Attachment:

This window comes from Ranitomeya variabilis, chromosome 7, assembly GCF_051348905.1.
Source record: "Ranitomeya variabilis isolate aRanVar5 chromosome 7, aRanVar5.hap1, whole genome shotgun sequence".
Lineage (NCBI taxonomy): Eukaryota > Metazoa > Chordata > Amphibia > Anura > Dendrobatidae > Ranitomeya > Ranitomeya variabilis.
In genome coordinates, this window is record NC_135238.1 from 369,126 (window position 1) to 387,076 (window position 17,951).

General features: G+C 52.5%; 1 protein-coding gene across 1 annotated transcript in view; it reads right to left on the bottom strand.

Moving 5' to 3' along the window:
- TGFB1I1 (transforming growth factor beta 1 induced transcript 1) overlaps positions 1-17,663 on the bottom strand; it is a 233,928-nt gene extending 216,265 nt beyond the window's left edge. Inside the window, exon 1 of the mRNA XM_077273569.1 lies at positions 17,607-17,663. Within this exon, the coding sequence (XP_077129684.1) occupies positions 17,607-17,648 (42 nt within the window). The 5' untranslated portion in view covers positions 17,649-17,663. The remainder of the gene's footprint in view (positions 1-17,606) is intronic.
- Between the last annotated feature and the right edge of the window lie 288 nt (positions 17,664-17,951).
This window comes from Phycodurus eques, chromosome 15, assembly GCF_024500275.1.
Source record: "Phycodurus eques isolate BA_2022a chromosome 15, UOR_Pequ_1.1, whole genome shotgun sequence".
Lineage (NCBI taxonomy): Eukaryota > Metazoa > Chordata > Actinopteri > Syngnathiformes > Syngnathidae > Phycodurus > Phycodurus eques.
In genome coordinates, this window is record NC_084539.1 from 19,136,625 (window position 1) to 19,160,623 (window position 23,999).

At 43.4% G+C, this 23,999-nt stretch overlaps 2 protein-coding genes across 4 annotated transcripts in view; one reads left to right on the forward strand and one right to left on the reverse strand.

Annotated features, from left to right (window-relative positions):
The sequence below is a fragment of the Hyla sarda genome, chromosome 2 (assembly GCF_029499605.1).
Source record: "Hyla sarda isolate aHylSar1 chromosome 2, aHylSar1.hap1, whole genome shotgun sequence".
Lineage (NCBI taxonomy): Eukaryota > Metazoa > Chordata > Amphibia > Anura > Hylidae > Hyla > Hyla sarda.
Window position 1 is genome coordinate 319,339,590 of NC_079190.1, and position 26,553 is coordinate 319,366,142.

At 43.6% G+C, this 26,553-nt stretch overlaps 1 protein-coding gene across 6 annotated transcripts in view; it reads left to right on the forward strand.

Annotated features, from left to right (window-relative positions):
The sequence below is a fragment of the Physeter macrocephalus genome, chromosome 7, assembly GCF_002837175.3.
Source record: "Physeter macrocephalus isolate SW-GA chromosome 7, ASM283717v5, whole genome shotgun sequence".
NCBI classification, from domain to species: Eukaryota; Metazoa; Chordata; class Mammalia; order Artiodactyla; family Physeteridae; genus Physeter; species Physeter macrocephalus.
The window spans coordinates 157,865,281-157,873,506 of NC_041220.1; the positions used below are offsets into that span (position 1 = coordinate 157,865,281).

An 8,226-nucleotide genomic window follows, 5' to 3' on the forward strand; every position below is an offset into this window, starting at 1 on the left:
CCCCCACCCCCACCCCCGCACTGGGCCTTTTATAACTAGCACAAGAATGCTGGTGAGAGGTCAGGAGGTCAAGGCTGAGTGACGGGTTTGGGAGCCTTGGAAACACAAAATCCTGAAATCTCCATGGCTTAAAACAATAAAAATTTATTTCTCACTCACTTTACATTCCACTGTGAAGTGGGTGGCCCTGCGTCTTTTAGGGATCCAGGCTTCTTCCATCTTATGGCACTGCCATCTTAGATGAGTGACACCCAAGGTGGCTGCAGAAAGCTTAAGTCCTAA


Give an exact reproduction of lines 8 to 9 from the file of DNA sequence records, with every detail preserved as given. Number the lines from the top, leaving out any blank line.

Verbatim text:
- Between the last annotated feature and the right edge of the window lie 288 nt (positions 17,664-17,951).
This window comes from Phycodurus eques, chromosome 15, assembly GCF_024500275.1.